Computers are more and more present in everyday life, and they carry out more and more tasks previously reserved for humans. In particular, recent developments in artificial intelligence have shown that many decision-making situations can be handled by computers in a way that is at least as effective as by human beings : metro driving, autonomous vehicles, etc. However, the processes used by computers are very different from human processes, and it is important to understand these differences to assess the risks and limitations of artificial intelligence. In 1950, the English mathematician Alan Turing proposed a famous test to highlight these differences : a human being in an isolated room must ask questions to two interlocutors, and by the answers must determine which one of them is a machine.
A particularly spectacular application of artificial intelligence corresponds to board games ; For twenty years, computers have managed to beat the best chess players, but for the game of go the level of professionals remained inaccessible to the best programs until recently. It is only in 2016 and 2017 that the AlphaGo program, using recent advances in artificial intelligence, has been able to beat go champions repeatedly.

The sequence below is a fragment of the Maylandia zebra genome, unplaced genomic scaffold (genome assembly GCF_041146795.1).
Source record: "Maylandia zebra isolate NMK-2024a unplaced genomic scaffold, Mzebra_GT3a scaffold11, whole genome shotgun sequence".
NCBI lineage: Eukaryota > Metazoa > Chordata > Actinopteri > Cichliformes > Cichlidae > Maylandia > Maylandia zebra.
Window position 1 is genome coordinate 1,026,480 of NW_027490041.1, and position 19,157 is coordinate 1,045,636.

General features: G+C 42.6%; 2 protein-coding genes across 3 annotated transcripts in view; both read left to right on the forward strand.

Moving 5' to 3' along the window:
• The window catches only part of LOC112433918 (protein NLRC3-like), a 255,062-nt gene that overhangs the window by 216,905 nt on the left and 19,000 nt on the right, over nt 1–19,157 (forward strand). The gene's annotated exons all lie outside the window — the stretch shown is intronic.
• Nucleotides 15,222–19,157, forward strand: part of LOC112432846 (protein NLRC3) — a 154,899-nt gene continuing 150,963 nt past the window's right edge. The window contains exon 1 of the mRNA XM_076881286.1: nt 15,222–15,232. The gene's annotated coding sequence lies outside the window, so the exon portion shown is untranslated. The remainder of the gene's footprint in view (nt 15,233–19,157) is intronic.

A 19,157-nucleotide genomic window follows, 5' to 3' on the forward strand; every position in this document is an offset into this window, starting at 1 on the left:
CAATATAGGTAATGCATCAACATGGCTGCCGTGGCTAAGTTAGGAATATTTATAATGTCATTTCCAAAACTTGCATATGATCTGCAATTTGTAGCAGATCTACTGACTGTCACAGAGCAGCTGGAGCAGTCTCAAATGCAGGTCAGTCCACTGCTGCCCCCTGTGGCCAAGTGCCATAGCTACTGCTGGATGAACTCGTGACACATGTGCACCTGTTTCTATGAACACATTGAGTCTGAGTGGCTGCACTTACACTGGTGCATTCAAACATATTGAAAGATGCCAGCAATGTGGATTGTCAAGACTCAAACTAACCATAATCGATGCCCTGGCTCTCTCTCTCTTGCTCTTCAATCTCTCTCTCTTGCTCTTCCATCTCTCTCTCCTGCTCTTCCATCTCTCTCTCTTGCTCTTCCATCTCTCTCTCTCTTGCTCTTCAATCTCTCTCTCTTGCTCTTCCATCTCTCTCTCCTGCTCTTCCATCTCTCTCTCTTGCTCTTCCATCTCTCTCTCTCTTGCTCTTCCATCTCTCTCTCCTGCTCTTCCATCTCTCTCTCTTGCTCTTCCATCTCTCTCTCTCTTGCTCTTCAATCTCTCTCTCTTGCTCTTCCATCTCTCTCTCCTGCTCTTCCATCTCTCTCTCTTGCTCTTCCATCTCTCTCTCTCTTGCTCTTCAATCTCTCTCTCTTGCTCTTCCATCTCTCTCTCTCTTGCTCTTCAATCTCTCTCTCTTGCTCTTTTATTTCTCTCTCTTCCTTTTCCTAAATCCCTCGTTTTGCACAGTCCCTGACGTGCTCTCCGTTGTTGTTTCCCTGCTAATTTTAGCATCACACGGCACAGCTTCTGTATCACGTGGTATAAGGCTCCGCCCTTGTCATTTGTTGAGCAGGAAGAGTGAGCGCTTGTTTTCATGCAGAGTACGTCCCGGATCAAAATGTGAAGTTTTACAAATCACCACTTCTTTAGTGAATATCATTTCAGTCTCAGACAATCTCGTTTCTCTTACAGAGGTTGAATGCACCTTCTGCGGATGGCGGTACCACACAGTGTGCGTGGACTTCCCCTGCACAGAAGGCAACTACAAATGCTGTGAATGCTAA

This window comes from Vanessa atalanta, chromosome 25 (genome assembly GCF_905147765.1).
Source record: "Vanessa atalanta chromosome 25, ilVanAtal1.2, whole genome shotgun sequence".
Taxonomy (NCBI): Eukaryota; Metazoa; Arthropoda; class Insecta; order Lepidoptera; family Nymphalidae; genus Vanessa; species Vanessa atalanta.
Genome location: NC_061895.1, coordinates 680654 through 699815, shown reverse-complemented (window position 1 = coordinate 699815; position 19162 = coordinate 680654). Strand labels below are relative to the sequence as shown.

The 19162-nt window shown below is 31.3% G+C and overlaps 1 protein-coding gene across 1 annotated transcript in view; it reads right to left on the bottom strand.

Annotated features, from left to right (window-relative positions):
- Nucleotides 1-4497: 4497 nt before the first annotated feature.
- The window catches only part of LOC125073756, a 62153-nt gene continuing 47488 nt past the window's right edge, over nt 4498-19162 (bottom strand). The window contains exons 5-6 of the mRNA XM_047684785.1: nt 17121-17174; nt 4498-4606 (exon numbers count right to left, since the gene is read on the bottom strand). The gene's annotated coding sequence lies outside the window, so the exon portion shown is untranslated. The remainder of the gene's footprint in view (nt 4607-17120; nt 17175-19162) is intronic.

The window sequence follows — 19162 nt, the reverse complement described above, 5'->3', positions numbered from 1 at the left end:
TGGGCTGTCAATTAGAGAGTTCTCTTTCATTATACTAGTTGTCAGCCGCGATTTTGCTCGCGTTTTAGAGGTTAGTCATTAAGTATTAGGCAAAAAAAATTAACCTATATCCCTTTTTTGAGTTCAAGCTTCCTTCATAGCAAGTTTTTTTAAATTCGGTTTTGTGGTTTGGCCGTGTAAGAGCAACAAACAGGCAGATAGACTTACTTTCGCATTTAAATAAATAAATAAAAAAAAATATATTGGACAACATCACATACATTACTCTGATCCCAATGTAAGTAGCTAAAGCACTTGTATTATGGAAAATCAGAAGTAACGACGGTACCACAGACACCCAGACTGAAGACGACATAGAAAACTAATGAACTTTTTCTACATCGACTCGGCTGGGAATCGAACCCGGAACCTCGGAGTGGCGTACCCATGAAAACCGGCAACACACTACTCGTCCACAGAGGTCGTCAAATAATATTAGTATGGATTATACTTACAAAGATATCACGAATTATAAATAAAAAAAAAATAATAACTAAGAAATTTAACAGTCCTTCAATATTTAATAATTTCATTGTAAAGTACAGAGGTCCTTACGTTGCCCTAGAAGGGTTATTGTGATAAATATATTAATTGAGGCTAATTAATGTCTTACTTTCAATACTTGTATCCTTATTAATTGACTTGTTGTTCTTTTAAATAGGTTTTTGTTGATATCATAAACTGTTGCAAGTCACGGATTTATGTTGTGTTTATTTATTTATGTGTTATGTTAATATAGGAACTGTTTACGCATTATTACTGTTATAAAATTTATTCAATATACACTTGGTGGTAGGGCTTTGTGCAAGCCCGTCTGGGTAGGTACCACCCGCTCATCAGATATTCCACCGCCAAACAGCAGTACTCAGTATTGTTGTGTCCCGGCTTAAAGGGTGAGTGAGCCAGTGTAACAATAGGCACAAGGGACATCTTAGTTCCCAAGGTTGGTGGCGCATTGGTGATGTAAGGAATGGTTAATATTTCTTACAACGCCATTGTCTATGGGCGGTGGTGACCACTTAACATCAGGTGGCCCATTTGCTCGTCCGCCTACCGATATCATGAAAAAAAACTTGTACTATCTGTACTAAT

In an article recently published in Europhysics Letters, Célestin Coquidé and Bertrand Georgeot of the Laboratory of Theoretical Physics (University of Toulouse -UPS / CNRS) and Olivier Giraud of the Laboratory of Theoretical Physics and Statistical Models (Université Paris-Saclay / CNRS) applied the network theory to this problem. From a database of thousands of games played by professionals, as well as games played by go simulation programs, they built a network describing the structure of relationships between successive moves on the game board. They showed that the structure of the networks coming from the human and computer parts was different. This difference can be quantified from statistical indicators, which allow from a moderate number of games (a few thousand) to differentiate between human players and computers (see figure). This represents the equivalent of a Turing test for go simulators, which in addition makes it possible to distinguish the different types of simulators between them.
From the theory of networks applied to the game of go, the researchers could define two statistical quantities (represented on the two axes of the figure) which can be calculated with a few thousands of parts, and distinguish computers from humans : the points corresponding to the human / computer differences are well separated from the points corresponding to the differences between groups of human parts and groups of parts played by computer. Three computer programs corresponding to three different types of simulators were tested : Gnugo, Fuego and the famous AlphaGo.